Specifically, DMS has aligned its quality measures with the Merit-Based Incentive Payment System (MIPS), which is one of two payment tracks designed by the federal government for Medicare and the Children’s Health Insurance Program (CHIP). MIPS defines four categories of eligible clinician performance, contributing to an annual MIPS final score of up to 100 points:
- Advancing Care Information (ACI, renamed from Meaningful Use)
- Improvement Activities (IA)
“Measurement alignment is a priority that is best achieved by bringing together key business, government, and healthcare sectors,” said Stephanie Clouser, a Kentuckiana Health Collaborative Data Scientist. “The more we can get these public and private organizations to align around the same measures, the better we can focus improvement efforts toward shared areas. We are committed to developing this common measurement set through a deliberate process where key experts collaboratively agree on Kentucky’s priority measures.”
“The partnership between DMS and the provider groups across the state is a positive step in improving the health of the Medicaid members,” added Joe Smith, Kentucky Primary Care Association (KPCA) Chief Executive Officer. “KPCA member clinics are pleased with the leadership at DMS for providing a Kentucky driven direction on health care quality measurement. “
Moving forward this partnership will help ensure consistent quality measures for Medicare, Medicaid, as well as private insurance companies and employers.
“We value being a part of this public-private partnership to set a shared understanding of the healthcare measurement priorities that matter most to our community. By joining our public partners, we can collectively make systemic changes necessary to improve the health of our employees and communities,” said Randa Deaton, corporate director, UAW/Ford Community Healthcare Initiative, Ford Motor Company.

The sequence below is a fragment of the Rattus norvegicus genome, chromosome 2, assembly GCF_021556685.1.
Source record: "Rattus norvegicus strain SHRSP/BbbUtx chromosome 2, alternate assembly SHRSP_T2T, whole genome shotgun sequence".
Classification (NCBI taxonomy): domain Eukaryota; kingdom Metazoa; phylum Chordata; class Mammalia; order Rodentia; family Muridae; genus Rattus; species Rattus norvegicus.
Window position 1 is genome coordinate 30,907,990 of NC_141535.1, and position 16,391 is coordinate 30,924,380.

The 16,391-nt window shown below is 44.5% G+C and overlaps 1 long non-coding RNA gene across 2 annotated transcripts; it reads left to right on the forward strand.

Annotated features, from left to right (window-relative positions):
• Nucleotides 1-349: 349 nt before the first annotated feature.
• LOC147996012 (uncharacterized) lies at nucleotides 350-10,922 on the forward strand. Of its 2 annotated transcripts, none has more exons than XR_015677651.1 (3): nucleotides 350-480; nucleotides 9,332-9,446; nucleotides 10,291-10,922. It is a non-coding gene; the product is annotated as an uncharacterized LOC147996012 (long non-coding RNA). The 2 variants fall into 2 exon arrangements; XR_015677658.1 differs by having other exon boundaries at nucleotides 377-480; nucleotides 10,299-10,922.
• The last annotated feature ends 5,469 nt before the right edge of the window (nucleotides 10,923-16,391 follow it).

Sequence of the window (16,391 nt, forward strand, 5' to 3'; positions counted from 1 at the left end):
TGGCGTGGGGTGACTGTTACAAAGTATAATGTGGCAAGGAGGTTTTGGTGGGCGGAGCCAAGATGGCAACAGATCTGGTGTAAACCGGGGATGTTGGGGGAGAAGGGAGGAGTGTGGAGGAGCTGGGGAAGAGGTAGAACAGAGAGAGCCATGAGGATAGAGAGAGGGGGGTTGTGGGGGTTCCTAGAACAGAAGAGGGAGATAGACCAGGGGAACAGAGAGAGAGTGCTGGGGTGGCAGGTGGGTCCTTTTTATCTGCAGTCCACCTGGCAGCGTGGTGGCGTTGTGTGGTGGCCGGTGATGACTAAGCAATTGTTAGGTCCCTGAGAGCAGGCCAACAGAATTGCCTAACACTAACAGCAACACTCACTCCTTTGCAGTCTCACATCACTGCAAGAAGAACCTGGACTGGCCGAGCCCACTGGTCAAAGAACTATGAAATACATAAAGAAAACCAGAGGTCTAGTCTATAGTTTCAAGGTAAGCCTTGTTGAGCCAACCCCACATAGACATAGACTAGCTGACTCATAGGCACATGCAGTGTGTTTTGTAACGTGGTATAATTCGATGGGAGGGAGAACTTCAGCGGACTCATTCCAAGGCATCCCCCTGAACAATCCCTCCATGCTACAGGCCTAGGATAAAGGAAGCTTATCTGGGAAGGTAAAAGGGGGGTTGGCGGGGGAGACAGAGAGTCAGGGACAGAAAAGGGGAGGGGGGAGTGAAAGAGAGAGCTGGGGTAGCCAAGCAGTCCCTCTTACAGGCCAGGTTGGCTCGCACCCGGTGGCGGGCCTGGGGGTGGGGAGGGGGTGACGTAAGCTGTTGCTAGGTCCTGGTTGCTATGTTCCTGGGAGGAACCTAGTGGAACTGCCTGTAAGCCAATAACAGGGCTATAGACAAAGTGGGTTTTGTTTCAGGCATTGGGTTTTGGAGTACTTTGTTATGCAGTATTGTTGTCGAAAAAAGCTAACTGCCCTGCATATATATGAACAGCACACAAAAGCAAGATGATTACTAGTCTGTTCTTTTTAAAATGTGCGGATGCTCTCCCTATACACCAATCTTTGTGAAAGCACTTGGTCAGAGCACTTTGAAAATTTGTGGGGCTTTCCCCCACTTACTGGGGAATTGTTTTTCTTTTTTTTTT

“It is impossible to drive systemic improvements in the quality of healthcare without payer, purchaser, and provider alignment around a common measurement set,” said Diana Han, M.D., Global Medical Director for Louisville-based GE Appliances, a Haier company. “We are committed to public-private partnerships to enhance efficiencies for all healthcare stakeholders, with the end goal of driving improvements in the health of our employees, their families, and the entire community.”
Today’s presentation will be available online on the cabinet’s Department for Medicaid Services website. It can also be viewed at the CHFS Facebook page.
The Cabinet for Health and Family Services is home to most of the state’s human services and healthcare programs, including the Department for Medicaid Services, the Department for Community Based Services the Department for Public Health and the Department for Behavioral Health, Developmental and Intellectual Disabilities. CHFS is one of the largest agencies in state government, with nearly 8,000 full- and part-time employees located across the Commonwealth focused on improving the lives and health of Kentuckians.